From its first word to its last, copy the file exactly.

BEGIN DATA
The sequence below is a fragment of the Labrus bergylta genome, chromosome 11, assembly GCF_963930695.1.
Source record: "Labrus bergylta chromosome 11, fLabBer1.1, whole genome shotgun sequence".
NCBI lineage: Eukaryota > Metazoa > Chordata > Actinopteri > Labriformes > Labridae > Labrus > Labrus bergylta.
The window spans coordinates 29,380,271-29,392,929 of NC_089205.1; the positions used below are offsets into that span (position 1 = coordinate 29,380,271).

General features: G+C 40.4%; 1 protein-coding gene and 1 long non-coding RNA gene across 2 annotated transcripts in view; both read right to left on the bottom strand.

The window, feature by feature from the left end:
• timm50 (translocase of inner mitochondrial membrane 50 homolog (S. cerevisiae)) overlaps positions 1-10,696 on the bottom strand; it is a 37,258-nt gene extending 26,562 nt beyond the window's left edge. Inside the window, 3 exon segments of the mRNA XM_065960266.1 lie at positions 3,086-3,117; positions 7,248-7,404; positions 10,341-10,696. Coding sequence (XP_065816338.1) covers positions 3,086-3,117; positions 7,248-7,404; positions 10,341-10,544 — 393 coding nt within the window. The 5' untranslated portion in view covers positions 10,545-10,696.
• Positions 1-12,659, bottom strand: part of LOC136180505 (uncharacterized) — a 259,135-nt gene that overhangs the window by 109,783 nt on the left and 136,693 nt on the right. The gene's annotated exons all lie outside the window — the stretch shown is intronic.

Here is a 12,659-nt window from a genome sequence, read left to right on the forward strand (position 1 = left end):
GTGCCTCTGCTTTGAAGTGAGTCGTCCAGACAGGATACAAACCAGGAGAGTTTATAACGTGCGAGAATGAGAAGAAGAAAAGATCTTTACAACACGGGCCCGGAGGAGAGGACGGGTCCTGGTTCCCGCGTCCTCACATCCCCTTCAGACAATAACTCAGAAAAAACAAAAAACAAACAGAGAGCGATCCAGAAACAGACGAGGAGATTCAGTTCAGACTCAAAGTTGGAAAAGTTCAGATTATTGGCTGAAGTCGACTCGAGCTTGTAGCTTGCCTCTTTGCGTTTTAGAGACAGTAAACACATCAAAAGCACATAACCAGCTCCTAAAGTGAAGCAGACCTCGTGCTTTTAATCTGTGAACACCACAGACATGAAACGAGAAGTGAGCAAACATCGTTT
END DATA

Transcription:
The sequence below is a fragment of the Labrus bergylta genome, chromosome 11, assembly GCF_963930695.1.
Source record: "Labrus bergylta chromosome 11, fLabBer1.1, whole genome shotgun sequence".
NCBI lineage: Eukaryota > Metazoa > Chordata > Actinopteri > Labriformes > Labridae > Labrus > Labrus bergylta.
The window spans coordinates 29,380,271-29,392,929 of NC_089205.1; the positions used below are offsets into that span (position 1 = coordinate 29,380,271).

General features: G+C 40.4%; 1 protein-coding gene and 1 long non-coding RNA gene across 2 annotated transcripts in view; both read right to left on the bottom strand.

The window, feature by feature from the left end:
• timm50 (translocase of inner mitochondrial membrane 50 homolog (S. cerevisiae)) overlaps positions 1-10,696 on the bottom strand; it is a 37,258-nt gene extending 26,562 nt beyond the window's left edge. Inside the window, 3 exon segments of the mRNA XM_065960266.1 lie at positions 3,086-3,117; positions 7,248-7,404; positions 10,341-10,696. Coding sequence (XP_065816338.1) covers positions 3,086-3,117; positions 7,248-7,404; positions 10,341-10,544 — 393 coding nt within the window. The 5' untranslated portion in view covers positions 10,545-10,696.
• Positions 1-12,659, bottom strand: part of LOC136180505 (uncharacterized) — a 259,135-nt gene that overhangs the window by 109,783 nt on the left and 136,693 nt on the right. The gene's annotated exons all lie outside the window — the stretch shown is intronic.

Here is a 12,659-nt window from a genome sequence, read left to right on the forward strand (position 1 = left end):
GTGCCTCTGCTTTGAAGTGAGTCGTCCAGACAGGATACAAACCAGGAGAGTTTATAACGTGCGAGAATGAGAAGAAGAAAAGATCTTTACAACACGGGCCCGGAGGAGAGGACGGGTCCTGGTTCCCGCGTCCTCACATCCCCTTCAGACAATAACTCAGAAAAAACAAAAAACAAACAGAGAGCGATCCAGAAACAGACGAGGAGATTCAGTTCAGACTCAAAGTTGGAAAAGTTCAGATTATTGGCTGAAGTCGACTCGAGCTTGTAGCTTGCCTCTTTGCGTTTTAGAGACAGTAAACACATCAAAAGCACATAACCAGCTCCTAAAGTGAAGCAGACCTCGTGCTTTTAATCTGTGAACACCACAGACATGAAACGAGAAGTGAGCAAACATCGTTT